This is totally a Thanksgiving movie. I mean, it takes place in the lead up to Thanksgiving Day. That counts, right? I'm counting it.
Regardless, Jack Lemmon and Walter Matthau might be my favorite on-screen couple.
Oh sure, they never shared a romance and they spent most of their time on-screen arguing or busting each other's chops, but there was something special about the chemistry and obvious friendship the two of them shared. The first film they starred in was "The Fortune Cookie" in 1966, the first of 10 films they would co-star in together.
While "Grumpy Old Men" might not be their best collaboration (that would be either "The Front Page" or "The Odd Couple") it is the one that might just be their most layered and heart-warming, and that probably wouldn't be possible without the decades of friendship and collaboration behind them.
The story is pretty straightforward. It's about two old, retired guys who take pleasure in pranking each other, arguing and eventually sparring over who gets to woo the hot new college professor neighbor (played by Ann Margaret) who just moved in next door.
If anything, it'd be fine if the film was nothing but Lemmon and Matthau just going back and forth, busting each other's chops, as it's obvious these two are having a ball here. And yet they still manage to find the tender, wounded heart of these two lifelong pals and the friendship that continues to bond them. It's actually pretty sweet and endearing, when it comes down to it.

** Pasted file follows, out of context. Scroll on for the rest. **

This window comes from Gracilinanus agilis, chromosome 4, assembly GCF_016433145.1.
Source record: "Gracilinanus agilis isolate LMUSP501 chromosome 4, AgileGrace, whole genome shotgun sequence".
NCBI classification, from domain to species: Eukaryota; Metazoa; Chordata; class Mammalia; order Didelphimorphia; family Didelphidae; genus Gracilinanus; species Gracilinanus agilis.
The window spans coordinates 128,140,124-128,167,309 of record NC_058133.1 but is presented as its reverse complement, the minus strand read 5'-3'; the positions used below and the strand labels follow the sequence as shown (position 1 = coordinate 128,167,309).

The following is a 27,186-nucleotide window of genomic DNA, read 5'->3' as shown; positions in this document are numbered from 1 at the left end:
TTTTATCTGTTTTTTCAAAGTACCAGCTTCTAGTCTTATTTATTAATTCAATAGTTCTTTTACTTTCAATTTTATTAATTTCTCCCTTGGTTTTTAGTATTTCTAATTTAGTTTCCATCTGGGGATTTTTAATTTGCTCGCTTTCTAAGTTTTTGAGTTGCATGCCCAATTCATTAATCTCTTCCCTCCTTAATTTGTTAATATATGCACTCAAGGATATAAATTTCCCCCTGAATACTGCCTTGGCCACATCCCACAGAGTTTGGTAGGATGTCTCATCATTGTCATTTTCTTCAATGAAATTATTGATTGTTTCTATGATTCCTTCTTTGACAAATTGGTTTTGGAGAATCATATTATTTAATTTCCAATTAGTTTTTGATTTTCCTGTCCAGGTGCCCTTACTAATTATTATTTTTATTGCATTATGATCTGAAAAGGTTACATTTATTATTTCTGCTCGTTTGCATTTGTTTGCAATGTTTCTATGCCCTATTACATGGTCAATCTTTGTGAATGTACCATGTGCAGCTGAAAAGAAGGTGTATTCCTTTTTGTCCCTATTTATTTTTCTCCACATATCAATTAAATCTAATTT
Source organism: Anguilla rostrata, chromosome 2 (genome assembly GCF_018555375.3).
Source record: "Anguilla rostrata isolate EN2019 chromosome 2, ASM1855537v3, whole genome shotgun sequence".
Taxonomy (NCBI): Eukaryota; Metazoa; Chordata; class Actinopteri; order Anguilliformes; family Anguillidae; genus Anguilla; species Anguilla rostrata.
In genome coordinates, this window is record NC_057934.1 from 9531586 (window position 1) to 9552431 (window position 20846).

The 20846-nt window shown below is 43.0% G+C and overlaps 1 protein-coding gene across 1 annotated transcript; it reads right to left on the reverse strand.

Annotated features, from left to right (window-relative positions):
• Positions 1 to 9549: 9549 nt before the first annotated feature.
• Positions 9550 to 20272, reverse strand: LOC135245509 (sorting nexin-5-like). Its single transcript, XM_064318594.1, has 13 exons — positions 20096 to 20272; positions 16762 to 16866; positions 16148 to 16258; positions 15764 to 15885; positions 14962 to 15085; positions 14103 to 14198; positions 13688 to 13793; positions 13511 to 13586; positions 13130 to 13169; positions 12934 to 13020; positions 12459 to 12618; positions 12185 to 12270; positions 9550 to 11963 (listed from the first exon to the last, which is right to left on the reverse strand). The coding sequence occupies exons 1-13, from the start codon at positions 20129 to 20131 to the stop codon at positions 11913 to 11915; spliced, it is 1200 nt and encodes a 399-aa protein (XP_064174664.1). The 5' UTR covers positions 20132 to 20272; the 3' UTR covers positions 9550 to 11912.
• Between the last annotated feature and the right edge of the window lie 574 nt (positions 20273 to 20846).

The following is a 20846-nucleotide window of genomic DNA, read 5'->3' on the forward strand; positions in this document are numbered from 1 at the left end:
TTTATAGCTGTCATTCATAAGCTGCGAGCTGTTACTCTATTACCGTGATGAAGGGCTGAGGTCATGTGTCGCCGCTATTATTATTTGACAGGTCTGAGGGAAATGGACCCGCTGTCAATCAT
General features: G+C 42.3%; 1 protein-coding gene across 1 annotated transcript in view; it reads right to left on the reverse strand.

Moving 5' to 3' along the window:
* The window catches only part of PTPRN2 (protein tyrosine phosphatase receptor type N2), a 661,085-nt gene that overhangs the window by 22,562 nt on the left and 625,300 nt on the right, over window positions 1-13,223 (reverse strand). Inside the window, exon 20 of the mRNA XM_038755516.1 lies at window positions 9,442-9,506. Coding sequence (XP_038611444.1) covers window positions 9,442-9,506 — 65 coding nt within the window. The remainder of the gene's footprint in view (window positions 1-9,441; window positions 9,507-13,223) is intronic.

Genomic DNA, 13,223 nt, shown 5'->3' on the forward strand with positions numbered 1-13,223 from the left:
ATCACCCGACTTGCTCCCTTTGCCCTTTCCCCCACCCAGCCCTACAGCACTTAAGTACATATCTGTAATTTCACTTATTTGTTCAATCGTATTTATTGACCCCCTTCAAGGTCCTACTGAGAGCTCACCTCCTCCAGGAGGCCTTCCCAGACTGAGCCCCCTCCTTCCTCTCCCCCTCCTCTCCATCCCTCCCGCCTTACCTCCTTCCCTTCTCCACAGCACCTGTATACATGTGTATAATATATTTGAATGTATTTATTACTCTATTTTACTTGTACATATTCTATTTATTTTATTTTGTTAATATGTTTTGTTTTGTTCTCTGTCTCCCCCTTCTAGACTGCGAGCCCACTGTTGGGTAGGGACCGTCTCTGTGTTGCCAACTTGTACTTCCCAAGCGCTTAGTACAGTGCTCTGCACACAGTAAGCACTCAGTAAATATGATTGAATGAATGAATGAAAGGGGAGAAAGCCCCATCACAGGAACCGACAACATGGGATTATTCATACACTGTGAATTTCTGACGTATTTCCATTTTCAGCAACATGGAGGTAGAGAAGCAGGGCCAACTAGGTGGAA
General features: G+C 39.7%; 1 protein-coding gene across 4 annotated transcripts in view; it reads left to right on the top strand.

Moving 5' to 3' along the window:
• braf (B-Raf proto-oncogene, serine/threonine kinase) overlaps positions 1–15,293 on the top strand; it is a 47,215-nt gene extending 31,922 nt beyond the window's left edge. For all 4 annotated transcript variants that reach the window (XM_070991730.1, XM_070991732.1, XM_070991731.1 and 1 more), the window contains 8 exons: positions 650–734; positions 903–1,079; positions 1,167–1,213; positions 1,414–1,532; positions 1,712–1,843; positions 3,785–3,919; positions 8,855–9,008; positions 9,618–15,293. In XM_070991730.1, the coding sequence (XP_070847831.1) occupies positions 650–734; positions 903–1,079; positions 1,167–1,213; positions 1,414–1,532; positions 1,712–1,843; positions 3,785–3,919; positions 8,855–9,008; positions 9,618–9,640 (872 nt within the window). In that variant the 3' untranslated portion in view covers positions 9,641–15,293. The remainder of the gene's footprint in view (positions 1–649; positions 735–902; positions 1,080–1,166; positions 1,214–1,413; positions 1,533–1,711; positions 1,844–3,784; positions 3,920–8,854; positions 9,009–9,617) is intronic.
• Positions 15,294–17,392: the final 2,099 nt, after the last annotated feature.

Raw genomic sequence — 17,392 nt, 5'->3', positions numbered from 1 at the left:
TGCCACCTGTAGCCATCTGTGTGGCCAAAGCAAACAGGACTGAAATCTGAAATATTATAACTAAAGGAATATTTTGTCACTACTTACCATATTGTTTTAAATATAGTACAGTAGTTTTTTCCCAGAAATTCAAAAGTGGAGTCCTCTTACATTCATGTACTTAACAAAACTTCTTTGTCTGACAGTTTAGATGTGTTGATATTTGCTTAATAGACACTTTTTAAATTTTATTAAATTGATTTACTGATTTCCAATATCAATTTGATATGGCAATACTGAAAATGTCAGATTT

As I said, "Grumpy Old Men" may not be their best collaboration, but it's a great reminder of what a treat it always was to see these two wonderful actors pair up in movies.
4 large russet potatoes, peeled
1 small white onion, finely grated
2 large eggs, lightly beaten
1/4 cup beer
3 tablespoons all-purpose flour
1 tablespoon coarse salt
Freshly ground black pepper
Vegetable oil, for frying
Preheat oven to 200 degrees. Grate potatoes in long strips, using smooth strokes to run potatoes across grater into a large bowl of ice water. Using a strainer or slotted spoon, transfer potatoes, reserving liquid, to another large bowl lined with a clean kitchen towel gently squeeze dry. Set reserved liquid aside for 10 minutes to allow starch to sink to the bottom carefully pour liquid from the bowl, reserving milky residue (potato starch) and discard. Transfer potatoes back to bowl with potato starch. Add onions to bowl stir in eggs, beer, flour, salt, and pepper. Line a baking sheet with paper towels set aside. In a heavy nonstick skillet, heat 1/4-inch of oil. Spoon 1/2 cup of potato mixture per pancake into skillet. Make a few at a time, being careful they don't run into each other. Fry on both sides until golden brown, 4 to 6 minutes. Transfer to prepared baking sheet to drain. Keep warm in oven while preparing the others. Serve hot with applesauce, or sour cream and caviar, if desired.
Recipe from Martha Stewart Living